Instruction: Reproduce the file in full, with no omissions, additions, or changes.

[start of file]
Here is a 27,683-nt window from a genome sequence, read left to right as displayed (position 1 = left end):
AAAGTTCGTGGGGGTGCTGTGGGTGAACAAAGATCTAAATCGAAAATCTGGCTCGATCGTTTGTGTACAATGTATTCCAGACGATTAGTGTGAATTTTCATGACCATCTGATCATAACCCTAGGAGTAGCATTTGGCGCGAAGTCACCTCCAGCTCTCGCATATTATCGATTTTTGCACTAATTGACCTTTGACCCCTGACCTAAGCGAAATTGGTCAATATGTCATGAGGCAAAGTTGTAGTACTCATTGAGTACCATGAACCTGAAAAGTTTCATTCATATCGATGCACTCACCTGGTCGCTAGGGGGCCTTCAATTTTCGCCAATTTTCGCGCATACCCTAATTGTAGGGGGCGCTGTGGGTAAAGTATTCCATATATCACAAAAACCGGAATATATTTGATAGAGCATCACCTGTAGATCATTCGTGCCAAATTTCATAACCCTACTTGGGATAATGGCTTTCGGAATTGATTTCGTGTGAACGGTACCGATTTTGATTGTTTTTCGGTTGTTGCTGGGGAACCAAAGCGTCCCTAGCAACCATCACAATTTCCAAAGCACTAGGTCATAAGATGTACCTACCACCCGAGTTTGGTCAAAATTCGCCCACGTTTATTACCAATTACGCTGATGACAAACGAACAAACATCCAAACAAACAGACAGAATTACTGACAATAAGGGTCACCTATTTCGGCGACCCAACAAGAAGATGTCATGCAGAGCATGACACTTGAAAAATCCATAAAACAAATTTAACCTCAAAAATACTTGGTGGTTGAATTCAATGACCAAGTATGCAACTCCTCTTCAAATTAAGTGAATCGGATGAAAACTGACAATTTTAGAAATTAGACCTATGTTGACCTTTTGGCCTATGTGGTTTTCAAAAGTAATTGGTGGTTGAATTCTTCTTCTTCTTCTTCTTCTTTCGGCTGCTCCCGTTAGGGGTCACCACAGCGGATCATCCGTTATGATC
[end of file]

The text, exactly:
Here is a 27,683-nt window from a genome sequence, read left to right as displayed (position 1 = left end):
AAAGTTCGTGGGGGTGCTGTGGGTGAACAAAGATCTAAATCGAAAATCTGGCTCGATCGTTTGTGTACAATGTATTCCAGACGATTAGTGTGAATTTTCATGACCATCTGATCATAACCCTAGGAGTAGCATTTGGCGCGAAGTCACCTCCAGCTCTCGCATATTATCGATTTTTGCACTAATTGACCTTTGACCCCTGACCTAAGCGAAATTGGTCAATATGTCATGAGGCAAAGTTGTAGTACTCATTGAGTACCATGAACCTGAAAAGTTTCATTCATATCGATGCACTCACCTGGTCGCTAGGGGGCCTTCAATTTTCGCCAATTTTCGCGCATACCCTAATTGTAGGGGGCGCTGTGGGTAAAGTATTCCATATATCACAAAAACCGGAATATATTTGATAGAGCATCACCTGTAGATCATTCGTGCCAAATTTCATAACCCTACTTGGGATAATGGCTTTCGGAATTGATTTCGTGTGAACGGTACCGATTTTGATTGTTTTTCGGTTGTTGCTGGGGAACCAAAGCGTCCCTAGCAACCATCACAATTTCCAAAGCACTAGGTCATAAGATGTACCTACCACCCGAGTTTGGTCAAAATTCGCCCACGTTTATTACCAATTACGCTGATGACAAACGAACAAACATCCAAACAAACAGACAGAATTACTGACAATAAGGGTCACCTATTTCGGCGACCCAACAAGAAGATGTCATGCAGAGCATGACACTTGAAAAATCCATAAAACAAATTTAACCTCAAAAATACTTGGTGGTTGAATTCAATGACCAAGTATGCAACTCCTCTTCAAATTAAGTGAATCGGATGAAAACTGACAATTTTAGAAATTAGACCTATGTTGACCTTTTGGCCTATGTGGTTTTCAAAAGTAATTGGTGGTTGAATTCTTCTTCTTCTTCTTCTTCTTTCGGCTGCTCCCGTTAGGGGTCACCACAGCGGATCATCCGTTATGATC